TEN, which occurs secondary to a drug in most cases, is an acute immune reaction that leads to the destruction of the epithelium of the skin and mucous membranes. TEN is similar in presentation to Steven-Johnson Syndrome (SJS) and is distinguished by the Body Surface Area (BSA) involvement greater than 30%. It is believed that immunologic hypersensitivity reactions involving T-Lymphocytes result in keratinocyte death and blister formation. Signs and symptoms of TEN typically appear anytime from a few days to 3 weeks upon exposure to the offending chemical, and as soon as the condition is diagnosed, any possible offending medications should be immediately stopped, and the patient should be managed in a burn or intensive care unit. The skin is the major organ involved, but the conjunctiva, gastrointestinal tract, genitourinary system, pulmonary system and oral cavity can be, and in most cases are, affected as well. In our patient, the skin and oral cavity were the main areas of involvement. The diagnosis of TEN can be confirmed with a punch biopsy, which would reveal necrosed keratinocytes, with full-thickness epidermal involvement; intact stratum corneum; little dermal inflammatory involvement and negative Direct Immunofluorescence of the surrounding skin.

In some cases, fever and flu-like symptoms may precede the onset of rash and blister formation [1-3, 6]. As soon as the condition is diagnosed, any possible offending medications should be immediately stopped, and the patient should be managed in a burn or intensive care unit [1, 2, 6, 7]. The first line of defense in the management of TEN is supportive care, as fluid loss and electrolyte imbalances can lead to hemodynamic instability [2, 3, 9]. Intravenous immunoglobulins and corticosteroids are two of the most commonly used interventions in patients with TEN either individually or in combination [1, 4, 9]. Although Cyclosporine, Plasmapheresis, Thalidomide and Anti-TNF drugs have shown some promise in small studies and case reports; there have been no large randomized controlled trial to date that validates their efficacy in the management of TEN [1, 3, 4, 9-13]

References

1.Eginli, A., et al., "Stevens-Johnson syndrome and toxic epidermal necrolysis". Annals of Allergy, Asthma & Immunology, 2017. 118(2): p. 143-147.

2.Estrella-Alonso, A., et al., "Toxic epidermal necrolysis: a paradigm of critical illness". Rev Bras Ter Intensiva, 2017. 29(4): p. 499-508.

3.Mockenhaupt, M., "The current understanding of Stevens–Johnson syndrome and toxic epidermal necrolysis". Expert Review of Clinical Immunology, 2011. 7(6): p. 803-815.

4.Schneider, J.A. and P.R. Cohen, "Stevens-Johnson Syndrome and Toxic Epidermal Necrolysis: A Concise Review with a Comprehensive Summary of Therapeutic Interventions Emphasizing Supportive Measures". Adv Ther, 2017. 34(6): p. 1235-1244.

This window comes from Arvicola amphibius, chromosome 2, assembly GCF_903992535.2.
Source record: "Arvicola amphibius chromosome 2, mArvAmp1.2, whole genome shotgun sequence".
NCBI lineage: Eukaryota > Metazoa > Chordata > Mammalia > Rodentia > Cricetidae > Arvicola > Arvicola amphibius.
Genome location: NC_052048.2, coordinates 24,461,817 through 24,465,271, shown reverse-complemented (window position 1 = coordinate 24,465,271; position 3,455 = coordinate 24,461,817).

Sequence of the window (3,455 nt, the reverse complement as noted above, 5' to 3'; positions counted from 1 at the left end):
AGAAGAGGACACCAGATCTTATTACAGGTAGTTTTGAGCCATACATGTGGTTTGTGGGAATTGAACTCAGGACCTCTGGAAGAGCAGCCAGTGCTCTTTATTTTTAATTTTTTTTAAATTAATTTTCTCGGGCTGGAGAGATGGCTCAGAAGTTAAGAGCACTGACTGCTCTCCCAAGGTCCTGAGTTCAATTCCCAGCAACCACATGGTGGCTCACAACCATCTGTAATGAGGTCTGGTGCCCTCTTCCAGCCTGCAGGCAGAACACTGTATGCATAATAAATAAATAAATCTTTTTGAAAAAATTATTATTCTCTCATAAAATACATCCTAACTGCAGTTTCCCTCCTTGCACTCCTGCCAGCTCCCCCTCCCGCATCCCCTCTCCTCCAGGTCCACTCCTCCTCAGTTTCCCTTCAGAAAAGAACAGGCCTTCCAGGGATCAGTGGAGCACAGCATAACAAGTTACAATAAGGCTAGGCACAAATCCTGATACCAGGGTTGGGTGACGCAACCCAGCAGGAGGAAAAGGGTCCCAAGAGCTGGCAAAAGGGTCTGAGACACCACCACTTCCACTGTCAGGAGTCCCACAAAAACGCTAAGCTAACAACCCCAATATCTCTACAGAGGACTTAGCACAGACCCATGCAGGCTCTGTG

5.Sousa-Pinto, B., et al., "Stevens–Johnson syndrome/toxic epidermal necrolysis and erythema multiforme drug-related hospitalisations in a national administrative database". Clinical and Translational Allergy, 2018. 8(1): p. 2.

6.Harr, T. and L.E. French, "Toxic epidermal necrolysis and Stevens-Johnson syndrome". Orphanet J Rare Dis, 2010. 5: p. 39.

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8.Abe, R., "Immunological response in Stevens-Johnson syndrome and toxic epidermal necrolysis". J Dermatol, 2015. 42(1): p. 42-8.

9. Zimmermann, S., et al., "Systemic Immunomodulating Therapies for Stevens-Johnson Syndrome and Toxic Epidermal Necrolysis: A Systematic Review and Meta-analysis". JAMA Dermatol, 2017. 153(6): p. 514-522.

10.Lee, H.Y., et al., "Cyclosporine treatment for Stevens-Johnson syndrome/toxic epidermal necrolysis: Retrospective analysis of a cohort treated in a specialized referral center". Journal of the American Academy of Dermatology, 2017. 76(1): p. 106-113.

11. Kirchhof, M.G., et al., "Retrospective review of Stevens-Johnson syndrome/toxic epidermal necrolysis treatment comparing intravenous immunoglobulin with cyclosporine". Journal of the American Academy of Dermatology, 2014. 71(5): p. 941-947.

12.Kinoshita, Y. and H. Saeki, "A Review of the Active Treatments for Toxic Epidermal Necrolysis". J Nippon Med Sch, 2017. 84(3): p. 110-117.

13.González-Herrada, C., et al., "Cyclosporine Use in Epidermal Necrolysis Is Associated with an Important Mortality Reduction: Evidence from Three Different Approaches". Journal of Investigative Dermatology, 2017. 137(10): p. 2092-2100.